of a disk in a computer system the time spent waiting for a disk to become free

Of a disk in a computer system the time spent waiting

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of a disk in a computer system, the time spent waiting for a disk to become free ( queuing delay ) is added to this time. Average rotation time 0.5 10000 RPM ---------------------------- 0.5 10000 60 ( ) RPS ----------------------------------------- 0.0030 sec 3.0 ms = = = =
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492 Chapter 7 Storage Systems E X A M P L E What is the average time to read or write a 512-byte sector for a disk? The advertised average seek time is 5 ms, the transfer rate is 40 MB/second, it rotates at 10000 RPM, and the controller overhead is 0.1 ms. Assume the disk is idle so that there is no queuing delay. In addition, calculate the time assuming the advertised seek time is three times longer than the measured seek time. A N S W E R Average disk access is equal to average seek time + average rotational delay + transfer time + controller overhead. Using the calculated, average seek time, the answer is 5 ms + + 0.1 ms = 5.0 + 3.0 + 0.013 + 0.1 = 8.11 ms Assuming the measured seek time is 33% of the calculated average, the answer is 1.67 ms + 3.0 ms + 0.013 ms + 0.1 ms = 4.783 ms Note that only or 0.3% of the time is the disk transferring data in this example. Even page-sized transfers often take less than 5%, so disks normally spend most of their time waiting for the head to get over the data rather than reading or writing the data. n Many disks today are shipped in disk arrays . These arrays contain dozens of disks, and may look like a single large disk to the computer. Hence, there is often another level to the storage hierarchy, the array controller . They are often key in dependability and performance of storage systems, implementing functions such as RAID (see section 7.5) and caching (see section 7.12). The Future of Magnetic Disks The disk industry has concentrated on improving the capacity of disks. Improve- ment in capacity is customarily expressed as improvement in areal density , mea- sured in bits per square inch: Through about 1988 the rate of improvement of areal density was 29% per year, thus doubling density every three years. Between then and about 1996, the rate improved to 60% per year, quadrupling density every three years and matching the traditional rate of DRAMs. From 1997 to 2001 the rate increased to 100%, or doubling every year. In 2001, the highest density in commercial products is 20 billion bits per square inch, and the lab record is 60 billion bits per square inch. Cost per gigabyte has dropped at least as fast as areal density has increased, with smaller drives playing the larger role in this improvement. Figure 7.3 on 0.5 10000 RPM ---------------------------- 0.5 KB 40.0 MB/sec ------------------------------ + 0.013 4.783 Areal density Tracks Inch --------------- on a disk surface Bits Inch ---------- on a track × =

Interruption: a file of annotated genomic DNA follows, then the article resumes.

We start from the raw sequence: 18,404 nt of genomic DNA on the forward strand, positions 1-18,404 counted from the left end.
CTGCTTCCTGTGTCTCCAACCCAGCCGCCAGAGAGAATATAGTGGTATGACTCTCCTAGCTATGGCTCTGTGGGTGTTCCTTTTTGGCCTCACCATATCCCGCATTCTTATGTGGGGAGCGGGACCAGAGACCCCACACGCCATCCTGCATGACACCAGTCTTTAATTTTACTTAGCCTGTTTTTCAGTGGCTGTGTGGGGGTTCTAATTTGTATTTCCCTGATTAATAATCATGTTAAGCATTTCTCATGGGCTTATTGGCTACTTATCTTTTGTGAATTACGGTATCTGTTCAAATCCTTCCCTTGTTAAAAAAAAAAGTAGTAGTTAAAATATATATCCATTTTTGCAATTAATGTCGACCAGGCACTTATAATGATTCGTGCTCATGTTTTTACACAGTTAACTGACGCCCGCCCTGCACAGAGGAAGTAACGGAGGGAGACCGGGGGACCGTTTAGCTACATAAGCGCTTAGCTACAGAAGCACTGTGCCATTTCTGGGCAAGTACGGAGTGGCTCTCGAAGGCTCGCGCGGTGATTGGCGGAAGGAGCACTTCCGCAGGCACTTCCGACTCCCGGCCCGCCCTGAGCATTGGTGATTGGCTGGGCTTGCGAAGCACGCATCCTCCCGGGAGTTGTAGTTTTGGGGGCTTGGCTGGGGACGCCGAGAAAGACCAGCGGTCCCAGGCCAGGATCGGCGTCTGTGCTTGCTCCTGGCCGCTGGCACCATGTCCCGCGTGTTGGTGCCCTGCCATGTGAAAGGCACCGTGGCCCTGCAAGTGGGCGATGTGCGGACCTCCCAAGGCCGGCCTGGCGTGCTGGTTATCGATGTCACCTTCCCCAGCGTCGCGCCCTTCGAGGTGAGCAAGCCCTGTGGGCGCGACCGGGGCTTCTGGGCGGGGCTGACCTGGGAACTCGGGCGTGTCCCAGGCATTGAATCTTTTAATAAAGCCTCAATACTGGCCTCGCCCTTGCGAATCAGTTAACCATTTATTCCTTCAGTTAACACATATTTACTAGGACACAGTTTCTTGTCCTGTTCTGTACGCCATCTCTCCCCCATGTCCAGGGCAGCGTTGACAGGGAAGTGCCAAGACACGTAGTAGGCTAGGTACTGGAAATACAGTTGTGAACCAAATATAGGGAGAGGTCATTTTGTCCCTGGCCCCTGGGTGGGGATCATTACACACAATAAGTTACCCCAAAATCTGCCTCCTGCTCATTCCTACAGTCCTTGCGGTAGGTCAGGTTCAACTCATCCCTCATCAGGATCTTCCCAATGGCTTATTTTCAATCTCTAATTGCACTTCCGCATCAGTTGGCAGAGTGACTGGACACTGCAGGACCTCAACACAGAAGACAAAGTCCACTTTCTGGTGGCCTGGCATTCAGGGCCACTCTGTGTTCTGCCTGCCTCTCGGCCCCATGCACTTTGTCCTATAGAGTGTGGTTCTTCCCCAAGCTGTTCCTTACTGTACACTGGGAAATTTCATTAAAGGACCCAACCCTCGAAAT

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7.2 Types of Storage Devices 493 page 493 plots price per personal computer disk between 1983 and 2000, show- ing both the rapid drop in price and the increase in capacity. Figure 7.4 on page 494 above translates these costs into price per gigabyte, showing that it has improved by a factor of 10,000 over those 17 years. Notice the much quicker drop in prices per disk over time, reflecting faster decrease in price per gigabyte.
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